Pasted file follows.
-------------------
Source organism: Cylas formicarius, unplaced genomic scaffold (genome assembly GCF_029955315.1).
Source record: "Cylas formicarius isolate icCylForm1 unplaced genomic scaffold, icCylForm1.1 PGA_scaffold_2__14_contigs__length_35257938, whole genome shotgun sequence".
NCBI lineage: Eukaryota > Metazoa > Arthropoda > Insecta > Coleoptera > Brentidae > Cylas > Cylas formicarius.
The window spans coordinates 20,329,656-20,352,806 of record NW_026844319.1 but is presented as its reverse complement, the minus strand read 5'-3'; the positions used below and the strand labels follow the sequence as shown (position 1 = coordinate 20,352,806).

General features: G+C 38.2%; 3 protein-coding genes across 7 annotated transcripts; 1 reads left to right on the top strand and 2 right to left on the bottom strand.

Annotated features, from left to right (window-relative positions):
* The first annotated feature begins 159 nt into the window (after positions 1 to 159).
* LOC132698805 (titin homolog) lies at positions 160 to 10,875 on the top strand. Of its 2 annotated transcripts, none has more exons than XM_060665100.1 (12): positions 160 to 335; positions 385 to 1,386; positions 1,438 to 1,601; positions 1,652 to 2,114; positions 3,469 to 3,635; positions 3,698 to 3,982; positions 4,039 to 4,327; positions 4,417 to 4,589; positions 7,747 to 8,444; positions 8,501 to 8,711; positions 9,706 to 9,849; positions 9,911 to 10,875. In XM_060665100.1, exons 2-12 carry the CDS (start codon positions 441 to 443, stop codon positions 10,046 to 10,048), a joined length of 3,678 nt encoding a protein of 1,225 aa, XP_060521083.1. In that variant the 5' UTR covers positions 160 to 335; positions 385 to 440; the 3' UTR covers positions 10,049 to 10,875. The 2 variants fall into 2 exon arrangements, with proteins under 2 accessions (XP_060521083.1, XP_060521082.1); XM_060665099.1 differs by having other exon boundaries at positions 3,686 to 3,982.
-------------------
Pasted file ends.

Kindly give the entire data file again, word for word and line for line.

Source organism: Cylas formicarius, unplaced genomic scaffold (genome assembly GCF_029955315.1).
Source record: "Cylas formicarius isolate icCylForm1 unplaced genomic scaffold, icCylForm1.1 PGA_scaffold_2__14_contigs__length_35257938, whole genome shotgun sequence".
NCBI lineage: Eukaryota > Metazoa > Arthropoda > Insecta > Coleoptera > Brentidae > Cylas > Cylas formicarius.
The window spans coordinates 20,329,656-20,352,806 of record NW_026844319.1 but is presented as its reverse complement, the minus strand read 5'-3'; the positions used below and the strand labels follow the sequence as shown (position 1 = coordinate 20,352,806).

General features: G+C 38.2%; 3 protein-coding genes across 7 annotated transcripts; 1 reads left to right on the top strand and 2 right to left on the bottom strand.

Annotated features, from left to right (window-relative positions):
* The first annotated feature begins 159 nt into the window (after positions 1 to 159).
* LOC132698805 (titin homolog) lies at positions 160 to 10,875 on the top strand. Of its 2 annotated transcripts, none has more exons than XM_060665100.1 (12): positions 160 to 335; positions 385 to 1,386; positions 1,438 to 1,601; positions 1,652 to 2,114; positions 3,469 to 3,635; positions 3,698 to 3,982; positions 4,039 to 4,327; positions 4,417 to 4,589; positions 7,747 to 8,444; positions 8,501 to 8,711; positions 9,706 to 9,849; positions 9,911 to 10,875. In XM_060665100.1, exons 2-12 carry the CDS (start codon positions 441 to 443, stop codon positions 10,046 to 10,048), a joined length of 3,678 nt encoding a protein of 1,225 aa, XP_060521083.1. In that variant the 5' UTR covers positions 160 to 335; positions 385 to 440; the 3' UTR covers positions 10,049 to 10,875. The 2 variants fall into 2 exon arrangements, with proteins under 2 accessions (XP_060521083.1, XP_060521082.1); XM_060665099.1 differs by having other exon boundaries at positions 3,686 to 3,982.